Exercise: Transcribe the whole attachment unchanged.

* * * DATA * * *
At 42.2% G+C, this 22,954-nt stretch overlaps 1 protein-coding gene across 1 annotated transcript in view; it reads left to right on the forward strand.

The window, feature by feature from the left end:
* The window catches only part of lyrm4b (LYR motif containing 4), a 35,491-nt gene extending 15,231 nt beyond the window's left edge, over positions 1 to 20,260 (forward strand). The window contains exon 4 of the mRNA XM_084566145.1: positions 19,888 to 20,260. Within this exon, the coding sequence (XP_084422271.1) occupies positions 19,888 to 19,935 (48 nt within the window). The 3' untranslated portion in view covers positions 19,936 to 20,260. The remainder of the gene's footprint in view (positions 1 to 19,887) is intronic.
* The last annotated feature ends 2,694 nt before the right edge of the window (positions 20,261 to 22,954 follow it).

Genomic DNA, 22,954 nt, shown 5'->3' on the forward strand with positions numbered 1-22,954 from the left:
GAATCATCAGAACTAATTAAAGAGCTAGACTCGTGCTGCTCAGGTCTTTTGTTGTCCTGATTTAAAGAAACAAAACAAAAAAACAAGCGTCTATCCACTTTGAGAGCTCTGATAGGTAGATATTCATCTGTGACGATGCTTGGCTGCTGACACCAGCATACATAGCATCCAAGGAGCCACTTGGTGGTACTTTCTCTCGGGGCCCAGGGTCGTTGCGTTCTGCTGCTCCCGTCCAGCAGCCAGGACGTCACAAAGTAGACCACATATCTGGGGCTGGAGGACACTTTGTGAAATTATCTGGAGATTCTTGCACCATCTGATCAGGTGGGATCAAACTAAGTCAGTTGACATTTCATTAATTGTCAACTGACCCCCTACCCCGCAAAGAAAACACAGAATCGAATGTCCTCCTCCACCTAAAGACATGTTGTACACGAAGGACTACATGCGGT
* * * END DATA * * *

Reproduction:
At 42.2% G+C, this 22,954-nt stretch overlaps 1 protein-coding gene across 1 annotated transcript in view; it reads left to right on the forward strand.

The window, feature by feature from the left end:
* The window catches only part of lyrm4b (LYR motif containing 4), a 35,491-nt gene extending 15,231 nt beyond the window's left edge, over positions 1 to 20,260 (forward strand). The window contains exon 4 of the mRNA XM_084566145.1: positions 19,888 to 20,260. Within this exon, the coding sequence (XP_084422271.1) occupies positions 19,888 to 19,935 (48 nt within the window). The 3' untranslated portion in view covers positions 19,936 to 20,260. The remainder of the gene's footprint in view (positions 1 to 19,887) is intronic.
* The last annotated feature ends 2,694 nt before the right edge of the window (positions 20,261 to 22,954 follow it).

Genomic DNA, 22,954 nt, shown 5'->3' on the forward strand with positions numbered 1-22,954 from the left:
GAATCATCAGAACTAATTAAAGAGCTAGACTCGTGCTGCTCAGGTCTTTTGTTGTCCTGATTTAAAGAAACAAAACAAAAAAACAAGCGTCTATCCACTTTGAGAGCTCTGATAGGTAGATATTCATCTGTGACGATGCTTGGCTGCTGACACCAGCATACATAGCATCCAAGGAGCCACTTGGTGGTACTTTCTCTCGGGGCCCAGGGTCGTTGCGTTCTGCTGCTCCCGTCCAGCAGCCAGGACGTCACAAAGTAGACCACATATCTGGGGCTGGAGGACACTTTGTGAAATTATCTGGAGATTCTTGCACCATCTGATCAGGTGGGATCAAACTAAGTCAGTTGACATTTCATTAATTGTCAACTGACCCCCTACCCCGCAAAGAAAACACAGAATCGAATGTCCTCCTCCACCTAAAGACATGTTGTACACGAAGGACTACATGCGGT